Saturday, February 2, 2008

An Attempt to Spark Change

Smoking in China is as much a part of the culture as spitting or squatting on the street.

At restaurants, patrons will light up without any regard for his fellow diners. They even puff in hospitals, right under a No Smoking sign.

Once a man got into the elevator with me with a lit cigarette. And then he puffed on it the moment he got off.

It almost seems like smoking is an inalienable right of the Chinese.

But soon that will not be the case anymore in Beijing.

The municipal government is looking into passing a law banning smoking in public places, including restaurants, hotels, hospitals, fitness centers, toilets and schools. Anyone caught violating the law will be fined 50RMB (US$6.90).

This is all part of the government's pledge to have a smoke-free and Green Olympics.

In a report on China Radio International, some smokers were interviewed and said of course they wouldn't smoke in public places. And besides, one added, it's for the good of society.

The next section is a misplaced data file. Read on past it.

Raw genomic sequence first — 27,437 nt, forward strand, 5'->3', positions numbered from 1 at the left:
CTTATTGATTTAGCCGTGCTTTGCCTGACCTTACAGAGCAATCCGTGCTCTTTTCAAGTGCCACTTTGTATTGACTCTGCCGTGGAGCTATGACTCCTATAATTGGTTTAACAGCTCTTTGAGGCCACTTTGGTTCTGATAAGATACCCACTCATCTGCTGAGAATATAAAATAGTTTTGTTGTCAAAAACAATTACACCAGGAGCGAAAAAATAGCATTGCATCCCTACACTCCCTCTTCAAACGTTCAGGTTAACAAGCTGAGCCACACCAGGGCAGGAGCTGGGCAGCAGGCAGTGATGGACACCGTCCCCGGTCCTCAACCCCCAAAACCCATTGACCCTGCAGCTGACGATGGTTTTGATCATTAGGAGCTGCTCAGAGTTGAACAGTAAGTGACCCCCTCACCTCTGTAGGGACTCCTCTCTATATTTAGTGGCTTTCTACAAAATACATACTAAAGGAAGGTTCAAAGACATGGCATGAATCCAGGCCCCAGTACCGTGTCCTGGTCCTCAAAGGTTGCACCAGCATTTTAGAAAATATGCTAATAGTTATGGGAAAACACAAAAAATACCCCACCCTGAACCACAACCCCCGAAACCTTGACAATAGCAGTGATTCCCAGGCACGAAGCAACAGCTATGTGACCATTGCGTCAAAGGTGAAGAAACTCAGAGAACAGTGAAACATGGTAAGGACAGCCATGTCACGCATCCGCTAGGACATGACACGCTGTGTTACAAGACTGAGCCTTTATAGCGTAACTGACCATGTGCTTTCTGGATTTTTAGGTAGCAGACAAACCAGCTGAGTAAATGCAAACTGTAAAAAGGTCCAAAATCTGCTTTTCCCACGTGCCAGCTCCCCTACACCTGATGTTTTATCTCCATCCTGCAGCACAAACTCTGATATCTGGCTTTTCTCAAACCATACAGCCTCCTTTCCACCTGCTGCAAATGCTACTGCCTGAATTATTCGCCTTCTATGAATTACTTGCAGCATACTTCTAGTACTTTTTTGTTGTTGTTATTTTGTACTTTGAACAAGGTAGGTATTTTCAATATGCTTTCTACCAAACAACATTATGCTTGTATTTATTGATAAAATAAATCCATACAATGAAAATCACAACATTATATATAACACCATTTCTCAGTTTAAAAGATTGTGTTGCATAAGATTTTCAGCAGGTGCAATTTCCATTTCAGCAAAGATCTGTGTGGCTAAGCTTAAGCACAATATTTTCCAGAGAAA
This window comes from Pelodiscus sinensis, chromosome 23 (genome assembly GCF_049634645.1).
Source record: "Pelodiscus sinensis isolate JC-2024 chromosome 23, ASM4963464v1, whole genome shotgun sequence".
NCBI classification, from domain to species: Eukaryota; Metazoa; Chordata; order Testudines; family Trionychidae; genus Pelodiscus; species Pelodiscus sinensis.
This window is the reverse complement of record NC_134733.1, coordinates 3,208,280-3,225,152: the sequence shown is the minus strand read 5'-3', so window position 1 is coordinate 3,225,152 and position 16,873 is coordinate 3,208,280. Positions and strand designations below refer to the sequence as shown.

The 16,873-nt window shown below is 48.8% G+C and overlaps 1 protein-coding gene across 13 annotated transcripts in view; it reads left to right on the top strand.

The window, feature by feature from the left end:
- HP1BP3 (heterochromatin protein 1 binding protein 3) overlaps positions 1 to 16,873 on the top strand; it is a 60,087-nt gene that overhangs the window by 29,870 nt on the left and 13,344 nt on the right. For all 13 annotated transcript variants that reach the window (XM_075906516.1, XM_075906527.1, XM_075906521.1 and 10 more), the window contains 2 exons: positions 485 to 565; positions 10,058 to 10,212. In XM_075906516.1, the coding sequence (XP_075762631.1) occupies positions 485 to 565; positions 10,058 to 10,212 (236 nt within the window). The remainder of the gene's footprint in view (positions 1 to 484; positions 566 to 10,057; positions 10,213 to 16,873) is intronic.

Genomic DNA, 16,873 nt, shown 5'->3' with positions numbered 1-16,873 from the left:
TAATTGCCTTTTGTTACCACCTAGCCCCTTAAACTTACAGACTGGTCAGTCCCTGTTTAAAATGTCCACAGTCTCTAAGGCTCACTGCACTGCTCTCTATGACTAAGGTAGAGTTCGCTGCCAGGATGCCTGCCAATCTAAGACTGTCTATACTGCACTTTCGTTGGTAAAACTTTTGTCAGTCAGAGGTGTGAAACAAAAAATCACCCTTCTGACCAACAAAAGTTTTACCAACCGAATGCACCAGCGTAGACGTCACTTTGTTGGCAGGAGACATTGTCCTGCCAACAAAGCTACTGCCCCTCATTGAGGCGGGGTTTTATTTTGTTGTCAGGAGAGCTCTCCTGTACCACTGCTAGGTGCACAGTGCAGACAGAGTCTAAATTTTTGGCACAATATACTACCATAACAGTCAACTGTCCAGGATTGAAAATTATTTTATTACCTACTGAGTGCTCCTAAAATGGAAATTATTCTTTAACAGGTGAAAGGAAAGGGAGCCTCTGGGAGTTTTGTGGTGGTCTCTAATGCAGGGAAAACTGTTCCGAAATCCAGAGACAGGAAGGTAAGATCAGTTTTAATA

Where do they find these people?

What's interesting is that China was awarded the Games seven years ago. In its bid, Beijing promised a non-smoking Olympics, and now less than 187 days to August 8, the government is pushing this smoking ban.

How it will be enforced is also questionable. While there are 350 million smokers in China, there's easily several million of them in Beijing.

Either we'll see more smokers butting out, but more likely we'll find more closet smokers itching for a puff anywhere they can get it.


Blog Ramblings said...

Ha! It would be easier to get the Irish to quit drinking. The culture of passing cigarettes round when one lights up is a social rule parallel to the round of drinks culture in the Ireland/England. The French may have had moderate success (the poor coffee shop owners!!), The Irish had surprisingly good results but to try the same in China is hoping for way too much. (I could understand their motives with the cost of health care as it is.) If basic public order rules are so blatantly ignored in the first place, isn't this the better place to start??

ks said...

well it is a good start. i wish them every success. in a country with such a huge population it is difficult to enforce any new rules and regulations. with smoking so entrenched in the chinese mind we have to give them time to adjust. it is gratifying to know at least the big posters with the great helsman holding a cigarette is no longer visible. another thing they can do is tax the cigarettes to the max. and use that money to subsidize health care.